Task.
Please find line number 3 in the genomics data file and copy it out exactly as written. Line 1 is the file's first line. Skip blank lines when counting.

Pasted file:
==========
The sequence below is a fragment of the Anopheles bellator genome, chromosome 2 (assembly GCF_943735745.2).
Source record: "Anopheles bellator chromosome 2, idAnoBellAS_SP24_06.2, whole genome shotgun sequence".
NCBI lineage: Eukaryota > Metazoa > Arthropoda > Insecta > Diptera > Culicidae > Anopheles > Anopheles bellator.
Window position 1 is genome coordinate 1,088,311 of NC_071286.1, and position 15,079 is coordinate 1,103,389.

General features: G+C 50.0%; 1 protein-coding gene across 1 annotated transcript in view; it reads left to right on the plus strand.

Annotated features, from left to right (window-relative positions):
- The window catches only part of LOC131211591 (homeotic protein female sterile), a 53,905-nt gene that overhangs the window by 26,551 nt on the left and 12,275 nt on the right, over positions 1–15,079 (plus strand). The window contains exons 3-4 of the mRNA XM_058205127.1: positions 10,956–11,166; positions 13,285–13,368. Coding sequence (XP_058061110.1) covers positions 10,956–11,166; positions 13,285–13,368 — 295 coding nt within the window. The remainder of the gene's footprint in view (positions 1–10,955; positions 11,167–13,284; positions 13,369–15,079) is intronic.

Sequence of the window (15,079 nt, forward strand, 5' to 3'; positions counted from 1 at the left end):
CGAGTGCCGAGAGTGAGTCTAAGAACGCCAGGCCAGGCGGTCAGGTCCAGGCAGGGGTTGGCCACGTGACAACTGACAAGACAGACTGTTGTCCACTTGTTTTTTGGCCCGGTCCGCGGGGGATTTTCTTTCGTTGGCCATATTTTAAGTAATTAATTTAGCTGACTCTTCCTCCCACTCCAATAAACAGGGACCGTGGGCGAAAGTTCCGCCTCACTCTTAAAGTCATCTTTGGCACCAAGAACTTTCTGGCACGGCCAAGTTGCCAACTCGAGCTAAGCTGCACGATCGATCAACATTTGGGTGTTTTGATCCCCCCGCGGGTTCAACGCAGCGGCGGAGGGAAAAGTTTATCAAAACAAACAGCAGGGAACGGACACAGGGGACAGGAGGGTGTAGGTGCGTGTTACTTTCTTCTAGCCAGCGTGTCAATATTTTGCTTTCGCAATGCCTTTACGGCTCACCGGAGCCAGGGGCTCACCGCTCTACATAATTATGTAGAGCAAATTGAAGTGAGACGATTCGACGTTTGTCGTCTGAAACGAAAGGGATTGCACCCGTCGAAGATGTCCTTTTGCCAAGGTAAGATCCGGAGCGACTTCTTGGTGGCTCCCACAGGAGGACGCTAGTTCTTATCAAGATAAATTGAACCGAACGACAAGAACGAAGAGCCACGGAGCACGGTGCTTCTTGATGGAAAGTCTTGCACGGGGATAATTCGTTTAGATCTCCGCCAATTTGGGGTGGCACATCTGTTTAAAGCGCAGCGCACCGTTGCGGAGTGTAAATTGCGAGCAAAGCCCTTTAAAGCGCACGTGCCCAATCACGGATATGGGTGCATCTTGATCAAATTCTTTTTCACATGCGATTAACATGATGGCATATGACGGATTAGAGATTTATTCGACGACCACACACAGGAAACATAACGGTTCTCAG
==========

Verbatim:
NCBI lineage: Eukaryota > Metazoa > Arthropoda > Insecta > Diptera > Culicidae > Anopheles > Anopheles bellator.